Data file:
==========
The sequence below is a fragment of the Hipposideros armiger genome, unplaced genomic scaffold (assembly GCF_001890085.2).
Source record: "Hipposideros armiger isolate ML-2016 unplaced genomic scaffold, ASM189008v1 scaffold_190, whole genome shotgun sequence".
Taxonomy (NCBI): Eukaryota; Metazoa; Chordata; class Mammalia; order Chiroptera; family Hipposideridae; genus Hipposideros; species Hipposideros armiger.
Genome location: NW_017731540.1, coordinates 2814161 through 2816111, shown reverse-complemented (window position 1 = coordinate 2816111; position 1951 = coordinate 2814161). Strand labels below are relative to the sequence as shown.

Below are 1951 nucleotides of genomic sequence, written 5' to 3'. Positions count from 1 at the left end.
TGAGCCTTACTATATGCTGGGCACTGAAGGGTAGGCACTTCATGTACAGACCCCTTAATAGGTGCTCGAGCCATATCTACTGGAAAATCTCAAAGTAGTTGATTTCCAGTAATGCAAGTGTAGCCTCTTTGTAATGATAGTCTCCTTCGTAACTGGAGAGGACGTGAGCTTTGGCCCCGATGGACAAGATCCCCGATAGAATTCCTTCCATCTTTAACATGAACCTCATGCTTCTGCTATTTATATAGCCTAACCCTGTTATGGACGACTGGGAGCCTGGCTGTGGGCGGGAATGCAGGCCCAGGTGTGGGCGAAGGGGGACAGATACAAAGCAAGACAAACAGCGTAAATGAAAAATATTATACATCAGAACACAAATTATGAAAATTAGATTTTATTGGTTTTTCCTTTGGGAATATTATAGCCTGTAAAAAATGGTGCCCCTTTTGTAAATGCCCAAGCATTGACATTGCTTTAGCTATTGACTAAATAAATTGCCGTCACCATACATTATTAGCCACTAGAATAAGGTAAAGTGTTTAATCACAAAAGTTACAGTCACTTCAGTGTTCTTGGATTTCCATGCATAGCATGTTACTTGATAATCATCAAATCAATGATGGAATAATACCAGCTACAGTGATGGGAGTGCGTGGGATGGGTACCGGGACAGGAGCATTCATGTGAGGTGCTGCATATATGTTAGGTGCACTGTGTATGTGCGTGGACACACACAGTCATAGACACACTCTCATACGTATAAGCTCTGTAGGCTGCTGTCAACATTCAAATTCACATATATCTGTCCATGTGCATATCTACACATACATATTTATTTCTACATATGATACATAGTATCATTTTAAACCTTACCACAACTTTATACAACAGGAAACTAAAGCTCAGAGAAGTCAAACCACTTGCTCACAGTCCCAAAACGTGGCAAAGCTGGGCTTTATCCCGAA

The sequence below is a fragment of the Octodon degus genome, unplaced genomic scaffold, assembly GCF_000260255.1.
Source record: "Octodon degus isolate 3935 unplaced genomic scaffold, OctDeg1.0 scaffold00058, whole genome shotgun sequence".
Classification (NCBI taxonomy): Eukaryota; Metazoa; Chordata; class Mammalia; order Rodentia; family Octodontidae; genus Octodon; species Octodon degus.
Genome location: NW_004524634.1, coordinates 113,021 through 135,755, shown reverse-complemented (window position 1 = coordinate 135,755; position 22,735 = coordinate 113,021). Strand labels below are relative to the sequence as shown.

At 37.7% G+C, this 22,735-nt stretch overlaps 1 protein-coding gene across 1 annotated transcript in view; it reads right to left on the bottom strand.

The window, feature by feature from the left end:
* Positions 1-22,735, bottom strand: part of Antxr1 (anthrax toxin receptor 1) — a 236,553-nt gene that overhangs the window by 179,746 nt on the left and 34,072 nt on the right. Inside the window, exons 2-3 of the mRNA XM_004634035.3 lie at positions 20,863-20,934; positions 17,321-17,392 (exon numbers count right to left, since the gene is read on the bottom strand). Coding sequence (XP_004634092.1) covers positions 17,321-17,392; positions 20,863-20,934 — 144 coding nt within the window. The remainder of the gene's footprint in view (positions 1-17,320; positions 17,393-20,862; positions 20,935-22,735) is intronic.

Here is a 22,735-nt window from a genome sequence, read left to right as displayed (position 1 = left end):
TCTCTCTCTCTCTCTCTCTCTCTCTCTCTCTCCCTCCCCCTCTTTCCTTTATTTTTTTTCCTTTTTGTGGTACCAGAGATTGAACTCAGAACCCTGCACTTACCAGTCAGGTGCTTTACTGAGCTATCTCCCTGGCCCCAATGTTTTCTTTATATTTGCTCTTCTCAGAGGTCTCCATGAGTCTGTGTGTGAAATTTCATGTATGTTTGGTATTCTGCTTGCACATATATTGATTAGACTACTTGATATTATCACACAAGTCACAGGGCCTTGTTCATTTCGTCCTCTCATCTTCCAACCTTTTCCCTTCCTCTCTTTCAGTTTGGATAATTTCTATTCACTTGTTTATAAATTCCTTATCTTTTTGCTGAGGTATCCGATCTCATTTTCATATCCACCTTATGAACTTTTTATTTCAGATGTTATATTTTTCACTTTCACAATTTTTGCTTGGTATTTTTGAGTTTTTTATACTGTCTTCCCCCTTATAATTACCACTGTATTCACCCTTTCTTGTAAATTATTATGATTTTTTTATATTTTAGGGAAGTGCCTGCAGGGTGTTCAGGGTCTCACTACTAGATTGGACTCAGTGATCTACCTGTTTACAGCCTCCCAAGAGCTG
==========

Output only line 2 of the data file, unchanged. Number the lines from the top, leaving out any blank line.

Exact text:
Source record: "Hipposideros armiger isolate ML-2016 unplaced genomic scaffold, ASM189008v1 scaffold_190, whole genome shotgun sequence".